She expressed frustration that Black Lives Matter is "a beautiful campaign in a country where black lives don't matter. ... Black feminism calls our attention to the brutality of a system that impoverishes and destroys black people all the way using black thought, black music and black style to be cool. Black is in, as long as you are not."

“What Time is it?”

Dr. Talcott reflected on Grace Lee Boggs, an author, social activist, philosopher and feminist, who died at age 100 on Oct. 5. Known to start a conversation by asking a thought-provoking question, Talcott paid tribute by asking the UC Forum audience, "What time is it on the clock of world history?"

"She wanted us to think about the importance of historical ethics, of changing political economic systems and how they shaped us and how humans could use our agency to reimagine every existing institution and radically reshape our futures," Talcott said.

Talcott questioned the state and importance of ethnic studies' past, present and what’s possible in the future. She also suggested a solution, creating a "more quantum view of the paradigm of intersectionality, one where it is understood as a quantum field that is expansive, alive and a web of energy that takes form and shifts in relation to the whole social landscape."

She also called for a "cultural revolution inside academia," challenging institutional norms and adopting research justice paradigms that place communities at the center and social improvement goals at the center."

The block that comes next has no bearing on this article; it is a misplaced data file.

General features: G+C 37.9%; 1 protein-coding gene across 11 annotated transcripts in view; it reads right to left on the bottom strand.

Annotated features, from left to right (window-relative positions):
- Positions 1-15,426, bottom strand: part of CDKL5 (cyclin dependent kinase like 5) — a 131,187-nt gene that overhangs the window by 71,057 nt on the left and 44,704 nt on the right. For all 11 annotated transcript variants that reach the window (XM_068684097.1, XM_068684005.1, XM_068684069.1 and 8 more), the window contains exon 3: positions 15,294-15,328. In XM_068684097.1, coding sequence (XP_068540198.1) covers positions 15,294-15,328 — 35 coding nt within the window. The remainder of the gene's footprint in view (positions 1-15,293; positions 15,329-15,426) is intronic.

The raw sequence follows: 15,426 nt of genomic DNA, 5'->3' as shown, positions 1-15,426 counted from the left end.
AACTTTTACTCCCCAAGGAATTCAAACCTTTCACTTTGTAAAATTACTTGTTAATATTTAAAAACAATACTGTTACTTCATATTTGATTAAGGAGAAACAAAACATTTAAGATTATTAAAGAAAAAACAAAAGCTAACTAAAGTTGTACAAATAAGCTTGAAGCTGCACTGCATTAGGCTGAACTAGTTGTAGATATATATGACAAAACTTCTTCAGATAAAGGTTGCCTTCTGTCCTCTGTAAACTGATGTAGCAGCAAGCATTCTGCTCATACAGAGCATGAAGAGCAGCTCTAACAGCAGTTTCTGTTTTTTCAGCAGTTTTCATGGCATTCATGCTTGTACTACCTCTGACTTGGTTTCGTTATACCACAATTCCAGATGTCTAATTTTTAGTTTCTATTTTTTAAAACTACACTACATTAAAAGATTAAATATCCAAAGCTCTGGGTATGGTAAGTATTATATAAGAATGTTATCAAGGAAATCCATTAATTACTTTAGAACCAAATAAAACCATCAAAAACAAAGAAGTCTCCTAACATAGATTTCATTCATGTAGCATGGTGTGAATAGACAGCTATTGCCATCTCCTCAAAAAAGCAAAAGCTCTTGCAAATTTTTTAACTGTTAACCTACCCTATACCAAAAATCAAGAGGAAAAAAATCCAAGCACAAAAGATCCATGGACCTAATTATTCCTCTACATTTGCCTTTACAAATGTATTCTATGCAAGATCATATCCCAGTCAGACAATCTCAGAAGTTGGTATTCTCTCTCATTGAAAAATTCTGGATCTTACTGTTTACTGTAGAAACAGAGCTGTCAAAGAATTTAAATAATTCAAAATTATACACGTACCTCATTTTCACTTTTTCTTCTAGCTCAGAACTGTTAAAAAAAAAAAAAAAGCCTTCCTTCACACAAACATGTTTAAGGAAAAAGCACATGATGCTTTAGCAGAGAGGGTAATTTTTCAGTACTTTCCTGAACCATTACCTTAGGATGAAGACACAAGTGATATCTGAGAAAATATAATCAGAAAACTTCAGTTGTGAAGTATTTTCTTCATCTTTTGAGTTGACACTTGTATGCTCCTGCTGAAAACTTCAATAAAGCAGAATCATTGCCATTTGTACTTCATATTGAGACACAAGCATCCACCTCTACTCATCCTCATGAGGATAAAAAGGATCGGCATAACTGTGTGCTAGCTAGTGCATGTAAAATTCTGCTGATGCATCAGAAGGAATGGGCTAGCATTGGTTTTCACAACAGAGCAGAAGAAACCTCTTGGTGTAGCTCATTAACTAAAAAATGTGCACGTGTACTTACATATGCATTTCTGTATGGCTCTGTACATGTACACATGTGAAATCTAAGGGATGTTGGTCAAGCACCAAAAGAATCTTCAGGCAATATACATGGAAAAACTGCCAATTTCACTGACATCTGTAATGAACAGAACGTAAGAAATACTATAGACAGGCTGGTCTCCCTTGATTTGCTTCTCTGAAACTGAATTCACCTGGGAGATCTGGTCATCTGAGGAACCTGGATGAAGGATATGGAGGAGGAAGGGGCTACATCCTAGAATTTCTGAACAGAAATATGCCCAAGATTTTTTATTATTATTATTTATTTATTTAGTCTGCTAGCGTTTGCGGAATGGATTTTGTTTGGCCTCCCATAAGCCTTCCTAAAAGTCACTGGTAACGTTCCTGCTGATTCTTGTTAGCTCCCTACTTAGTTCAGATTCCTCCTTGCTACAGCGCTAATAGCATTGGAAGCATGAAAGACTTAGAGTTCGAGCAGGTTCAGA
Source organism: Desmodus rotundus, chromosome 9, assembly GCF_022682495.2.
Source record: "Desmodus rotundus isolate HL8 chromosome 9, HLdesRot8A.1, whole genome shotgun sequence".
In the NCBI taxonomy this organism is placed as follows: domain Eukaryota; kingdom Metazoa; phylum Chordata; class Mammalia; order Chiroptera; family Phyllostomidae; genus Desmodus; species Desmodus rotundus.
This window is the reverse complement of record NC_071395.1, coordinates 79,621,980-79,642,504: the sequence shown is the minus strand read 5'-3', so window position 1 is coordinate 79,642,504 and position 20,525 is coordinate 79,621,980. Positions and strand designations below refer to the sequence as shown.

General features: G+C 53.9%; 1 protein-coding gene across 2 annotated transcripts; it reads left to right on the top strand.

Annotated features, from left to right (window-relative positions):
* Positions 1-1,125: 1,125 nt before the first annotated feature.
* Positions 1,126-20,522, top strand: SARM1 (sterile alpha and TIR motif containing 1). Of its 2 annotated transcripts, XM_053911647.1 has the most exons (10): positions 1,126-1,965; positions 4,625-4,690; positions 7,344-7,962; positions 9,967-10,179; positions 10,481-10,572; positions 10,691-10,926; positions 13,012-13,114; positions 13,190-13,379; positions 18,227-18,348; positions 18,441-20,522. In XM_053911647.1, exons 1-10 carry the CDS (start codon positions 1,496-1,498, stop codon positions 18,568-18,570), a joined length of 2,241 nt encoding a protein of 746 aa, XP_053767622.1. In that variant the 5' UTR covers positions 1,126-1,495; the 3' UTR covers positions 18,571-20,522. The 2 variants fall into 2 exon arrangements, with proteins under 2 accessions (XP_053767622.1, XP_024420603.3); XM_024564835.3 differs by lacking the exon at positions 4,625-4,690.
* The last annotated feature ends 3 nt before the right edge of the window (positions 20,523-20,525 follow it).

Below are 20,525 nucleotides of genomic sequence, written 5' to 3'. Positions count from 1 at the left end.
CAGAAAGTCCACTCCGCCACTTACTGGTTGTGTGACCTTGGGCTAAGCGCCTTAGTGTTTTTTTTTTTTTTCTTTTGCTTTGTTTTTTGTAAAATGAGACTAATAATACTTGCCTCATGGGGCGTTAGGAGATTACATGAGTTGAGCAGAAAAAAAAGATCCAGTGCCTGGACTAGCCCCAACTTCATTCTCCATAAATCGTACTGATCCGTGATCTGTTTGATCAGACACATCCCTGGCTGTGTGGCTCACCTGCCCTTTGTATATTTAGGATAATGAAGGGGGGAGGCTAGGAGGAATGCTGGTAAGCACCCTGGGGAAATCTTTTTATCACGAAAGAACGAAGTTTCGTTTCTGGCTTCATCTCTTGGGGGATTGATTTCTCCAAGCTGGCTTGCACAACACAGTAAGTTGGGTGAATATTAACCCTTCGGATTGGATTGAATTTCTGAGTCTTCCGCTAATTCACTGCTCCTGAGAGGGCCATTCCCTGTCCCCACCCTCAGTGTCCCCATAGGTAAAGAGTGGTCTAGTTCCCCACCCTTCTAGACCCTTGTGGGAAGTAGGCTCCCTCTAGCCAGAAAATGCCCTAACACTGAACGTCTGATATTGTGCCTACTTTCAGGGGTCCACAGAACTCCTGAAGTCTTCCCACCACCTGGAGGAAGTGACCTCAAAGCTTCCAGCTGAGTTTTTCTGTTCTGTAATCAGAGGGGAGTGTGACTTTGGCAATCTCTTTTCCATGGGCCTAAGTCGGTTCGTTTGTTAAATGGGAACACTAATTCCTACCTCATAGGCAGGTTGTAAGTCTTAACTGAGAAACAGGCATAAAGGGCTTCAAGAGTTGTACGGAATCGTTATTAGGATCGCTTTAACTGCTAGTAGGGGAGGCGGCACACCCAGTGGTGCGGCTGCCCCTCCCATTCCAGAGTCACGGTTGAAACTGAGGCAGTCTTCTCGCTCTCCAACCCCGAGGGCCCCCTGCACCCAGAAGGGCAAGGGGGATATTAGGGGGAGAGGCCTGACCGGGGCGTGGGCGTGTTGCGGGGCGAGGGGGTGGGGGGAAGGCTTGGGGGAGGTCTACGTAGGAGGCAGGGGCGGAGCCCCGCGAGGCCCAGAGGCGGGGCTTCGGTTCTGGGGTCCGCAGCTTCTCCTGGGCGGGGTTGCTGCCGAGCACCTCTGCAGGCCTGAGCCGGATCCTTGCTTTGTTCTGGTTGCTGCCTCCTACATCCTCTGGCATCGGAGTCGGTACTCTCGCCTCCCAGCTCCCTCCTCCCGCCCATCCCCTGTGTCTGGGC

Native American Perspective

Dr. Vicenti Carpio's thoughts centered on the difficulties that remain for the Native American Indian population.

"We try to stay out of Ethnic Studies because where we began it was a different place, our origins are here," she said. "We are of this land; our history begins here. It's a history of disposition and dealing with not wanting to be part of the U.S. system. We've had our own governments, our social, political, religious and health systems for thousands of years. The past few hundred years we've had to deal with an enormous amount of change and have an understanding that the perspective of southern colonialism is the erasure of indigenous people, that we need to disappear … we've been made invisible."

It was a powerful night for knowledge and for a younger audience to hear firsthand each speaker's voice loud and clear.

"The panel was so powerful," said Hanna Hugo, a senior environmental studies major and ethnic studies minor. "Hearing from these accomplished women who, after everything we hear in class about the need to decolonize our minds, sounded serious and genuine and that we need to put this into action and make it come true."

— Ryan T. Blystone